Articles | Volume 9, issue 5
Geosci. Model Dev., 9, 1827–1851, 2016
Geosci. Model Dev., 9, 1827–1851, 2016

Methods for assessment of models 12 May 2016

Methods for assessment of models | 12 May 2016

Inconsistent strategies to spin up models in CMIP5: implications for ocean biogeochemical model performance assessment

Roland Séférian1, Marion Gehlen2, Laurent Bopp2, Laure Resplandy3,2, James C. Orr2, Olivier Marti2, John P. Dunne4, James R. Christian5, Scott C. Doney6, Tatiana Ilyina7, Keith Lindsay8, Paul R. Halloran9, Christoph Heinze10,11, Joachim Segschneider12, Jerry Tjiputra11, Olivier Aumont13, and Anastasia Romanou14,15 Roland Séférian et al.
  • 1CNRM, Centre National de Recherches Météorologiques, Météo-France/CNRS, 42 Avenue Gaspard Coriolis, 31057 Toulouse, France
  • 2LSCE/IPSL, Laboratoire des Sciences du Climat et de l'Environnement, Orme des Merisiers, CEA/Saclay 91198 Gif-sur-Yvette CEDEX, France
  • 3Scripps Institution of Oceanography, UCSD, La Jolla, CA, USA
  • 4Geophysical Fluid Dynamics Laboratory, NOAA, Princeton, NJ, USA
  • 5Fisheries and Oceans Canada and Canadian Centre for Climate Modelling and Analysis, Victoria, B.C., Canada
  • 6Marine Chemistry and Geochemistry Department, Woods Hole Oceanographic Institution, Woods Hole, MA, USA
  • 7Max Planck Institute for Meteorology, Bundesstraße 53, 20146 Hamburg, Germany
  • 8Climate and Global Dynamics Division, National Center for Atmospheric Research, Boulder, CO, USA
  • 9College of Life and Environmental Sciences, University of Exeter, Exeter, EX4 4RJ, UK
  • 10Geophysical Institute, University of Bergen, Bergen, Norway
  • 11Uni Research Climate, Bjerknes Centre for Climate Research, Bergen, Norway
  • 12Department of Geosciences, University of Kiel, Kiel, Germany
  • 13Sorbonne Universités (UPMC, Univ Paris 06)-CNRS-IRD-MNHN, LOCEAN-IPSL Laboratory, 4 Place Jussieu, 75005 Paris, France
  • 14Dept. of Applied Math. and Phys., Columbia University, 2880 Broadway, New York, NY 10025, USA
  • 15NASA-Goddard Institute for Space Studies at Columbia University, New York, NY, USA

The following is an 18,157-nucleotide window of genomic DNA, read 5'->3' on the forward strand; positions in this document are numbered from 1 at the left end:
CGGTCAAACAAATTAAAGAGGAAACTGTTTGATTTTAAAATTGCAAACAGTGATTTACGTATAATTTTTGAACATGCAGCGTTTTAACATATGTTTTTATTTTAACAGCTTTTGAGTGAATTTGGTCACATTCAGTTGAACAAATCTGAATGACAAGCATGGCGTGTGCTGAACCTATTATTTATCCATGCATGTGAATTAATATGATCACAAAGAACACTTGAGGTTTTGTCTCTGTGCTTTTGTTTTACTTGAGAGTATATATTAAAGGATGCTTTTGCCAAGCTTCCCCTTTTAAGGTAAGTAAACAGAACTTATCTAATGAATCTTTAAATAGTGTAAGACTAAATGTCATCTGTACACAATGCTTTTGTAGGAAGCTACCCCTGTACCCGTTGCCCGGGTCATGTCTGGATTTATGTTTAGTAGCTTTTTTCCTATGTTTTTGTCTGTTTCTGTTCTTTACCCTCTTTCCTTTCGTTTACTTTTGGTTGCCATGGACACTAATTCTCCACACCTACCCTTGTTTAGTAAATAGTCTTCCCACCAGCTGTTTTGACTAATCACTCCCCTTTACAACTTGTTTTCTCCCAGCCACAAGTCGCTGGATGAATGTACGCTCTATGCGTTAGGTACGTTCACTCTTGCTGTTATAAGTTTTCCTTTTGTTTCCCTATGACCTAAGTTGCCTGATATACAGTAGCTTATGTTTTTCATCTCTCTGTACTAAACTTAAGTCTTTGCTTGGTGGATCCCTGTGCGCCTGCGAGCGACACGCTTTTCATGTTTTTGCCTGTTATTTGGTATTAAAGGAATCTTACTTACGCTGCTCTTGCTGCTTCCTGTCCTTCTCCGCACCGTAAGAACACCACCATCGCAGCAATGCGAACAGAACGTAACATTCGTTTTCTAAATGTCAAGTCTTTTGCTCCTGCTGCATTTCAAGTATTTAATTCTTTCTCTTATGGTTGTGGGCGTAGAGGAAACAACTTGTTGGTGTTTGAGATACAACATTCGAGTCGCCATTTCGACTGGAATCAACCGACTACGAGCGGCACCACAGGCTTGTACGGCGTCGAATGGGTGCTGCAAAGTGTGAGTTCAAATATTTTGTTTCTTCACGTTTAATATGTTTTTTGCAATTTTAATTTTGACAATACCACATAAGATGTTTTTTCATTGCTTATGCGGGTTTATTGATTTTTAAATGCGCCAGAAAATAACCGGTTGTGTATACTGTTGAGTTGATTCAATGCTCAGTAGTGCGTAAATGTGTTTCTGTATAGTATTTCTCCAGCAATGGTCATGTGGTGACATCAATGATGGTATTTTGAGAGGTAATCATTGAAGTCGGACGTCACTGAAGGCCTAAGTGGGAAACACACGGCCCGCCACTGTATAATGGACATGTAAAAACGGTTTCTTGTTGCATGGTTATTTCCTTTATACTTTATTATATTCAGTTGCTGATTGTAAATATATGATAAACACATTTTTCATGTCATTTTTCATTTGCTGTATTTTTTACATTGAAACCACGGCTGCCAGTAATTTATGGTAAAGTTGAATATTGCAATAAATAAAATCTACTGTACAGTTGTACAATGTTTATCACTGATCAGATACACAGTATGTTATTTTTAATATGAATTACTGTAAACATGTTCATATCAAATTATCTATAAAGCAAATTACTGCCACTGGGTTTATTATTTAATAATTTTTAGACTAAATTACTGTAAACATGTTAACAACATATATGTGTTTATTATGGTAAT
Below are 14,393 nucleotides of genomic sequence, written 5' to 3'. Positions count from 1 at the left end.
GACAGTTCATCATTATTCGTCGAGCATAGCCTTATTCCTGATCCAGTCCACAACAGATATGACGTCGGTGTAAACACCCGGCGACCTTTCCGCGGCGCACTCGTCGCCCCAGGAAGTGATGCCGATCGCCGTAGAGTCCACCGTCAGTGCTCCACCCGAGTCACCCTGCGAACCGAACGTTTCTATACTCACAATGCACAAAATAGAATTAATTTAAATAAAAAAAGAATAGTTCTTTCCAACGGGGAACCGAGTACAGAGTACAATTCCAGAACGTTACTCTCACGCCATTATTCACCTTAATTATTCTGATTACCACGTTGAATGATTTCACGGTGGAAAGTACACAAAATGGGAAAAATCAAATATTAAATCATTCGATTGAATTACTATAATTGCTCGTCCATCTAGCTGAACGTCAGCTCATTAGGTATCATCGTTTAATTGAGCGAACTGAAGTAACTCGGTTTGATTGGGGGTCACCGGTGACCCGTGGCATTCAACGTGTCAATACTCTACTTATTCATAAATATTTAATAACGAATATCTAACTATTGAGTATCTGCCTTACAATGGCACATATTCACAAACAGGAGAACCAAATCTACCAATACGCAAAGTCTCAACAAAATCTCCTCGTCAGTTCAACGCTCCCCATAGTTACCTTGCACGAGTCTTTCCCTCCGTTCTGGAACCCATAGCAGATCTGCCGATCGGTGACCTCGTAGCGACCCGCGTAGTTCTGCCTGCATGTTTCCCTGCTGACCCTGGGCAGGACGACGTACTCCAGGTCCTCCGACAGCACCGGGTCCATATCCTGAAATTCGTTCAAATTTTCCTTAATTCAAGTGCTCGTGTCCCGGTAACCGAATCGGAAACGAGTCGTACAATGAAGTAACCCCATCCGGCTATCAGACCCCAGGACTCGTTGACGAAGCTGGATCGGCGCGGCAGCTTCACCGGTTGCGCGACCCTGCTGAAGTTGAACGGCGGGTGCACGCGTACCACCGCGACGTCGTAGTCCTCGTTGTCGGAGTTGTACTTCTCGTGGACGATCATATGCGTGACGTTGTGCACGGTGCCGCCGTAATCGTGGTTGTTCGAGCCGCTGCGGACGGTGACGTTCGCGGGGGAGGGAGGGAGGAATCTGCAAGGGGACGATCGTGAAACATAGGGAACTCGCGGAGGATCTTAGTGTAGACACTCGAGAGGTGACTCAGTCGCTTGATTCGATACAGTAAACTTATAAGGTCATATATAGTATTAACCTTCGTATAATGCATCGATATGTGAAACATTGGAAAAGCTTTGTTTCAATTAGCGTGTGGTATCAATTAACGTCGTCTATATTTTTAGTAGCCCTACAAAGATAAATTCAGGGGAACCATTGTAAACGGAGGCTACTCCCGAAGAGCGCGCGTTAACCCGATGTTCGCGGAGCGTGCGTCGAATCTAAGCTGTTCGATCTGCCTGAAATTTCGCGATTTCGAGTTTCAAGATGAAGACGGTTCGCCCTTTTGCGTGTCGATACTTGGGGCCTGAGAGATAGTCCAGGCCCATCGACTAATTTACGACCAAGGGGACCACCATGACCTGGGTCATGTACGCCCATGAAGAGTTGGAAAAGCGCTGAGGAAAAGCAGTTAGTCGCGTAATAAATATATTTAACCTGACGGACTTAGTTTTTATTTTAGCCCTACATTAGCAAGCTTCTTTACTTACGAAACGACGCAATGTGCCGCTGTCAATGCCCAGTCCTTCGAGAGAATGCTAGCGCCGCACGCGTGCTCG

Abstract. During the fifth phase of the Coupled Model Intercomparison Project (CMIP5) substantial efforts were made to systematically assess the skill of Earth system models. One goal was to check how realistically representative marine biogeochemical tracer distributions could be reproduced by models. In routine assessments model historical hindcasts were compared with available modern biogeochemical observations. However, these assessments considered neither how close modeled biogeochemical reservoirs were to equilibrium nor the sensitivity of model performance to initial conditions or to the spin-up protocols. Here, we explore how the large diversity in spin-up protocols used for marine biogeochemistry in CMIP5 Earth system models (ESMs) contributes to model-to-model differences in the simulated fields. We take advantage of a 500-year spin-up simulation of IPSL-CM5A-LR to quantify the influence of the spin-up protocol on model ability to reproduce relevant data fields. Amplification of biases in selected biogeochemical fields (O2, NO3, Alk-DIC) is assessed as a function of spin-up duration. We demonstrate that a relationship between spin-up duration and assessment metrics emerges from our model results and holds when confronted with a larger ensemble of CMIP5 models. This shows that drift has implications for performance assessment in addition to possibly aliasing estimates of climate change impact. Our study suggests that differences in spin-up protocols could explain a substantial part of model disparities, constituting a source of model-to-model uncertainty. This requires more attention in future model intercomparison exercises in order to provide quantitatively more correct ESM results on marine biogeochemistry and carbon cycle feedbacks.

Short summary
This paper explores how the large diversity in spin-up protocols used for ocean biogeochemistry in CMIP5 models contributed to inter-model differences in modeled fields. We show that a link between spin-up duration and skill-score metrics emerges from both individual IPSL-CM5A-LR's results and an ensemble of CMIP5 models. Our study suggests that differences in spin-up protocols constitute a source of inter-model uncertainty which would require more attention in future intercomparison exercises.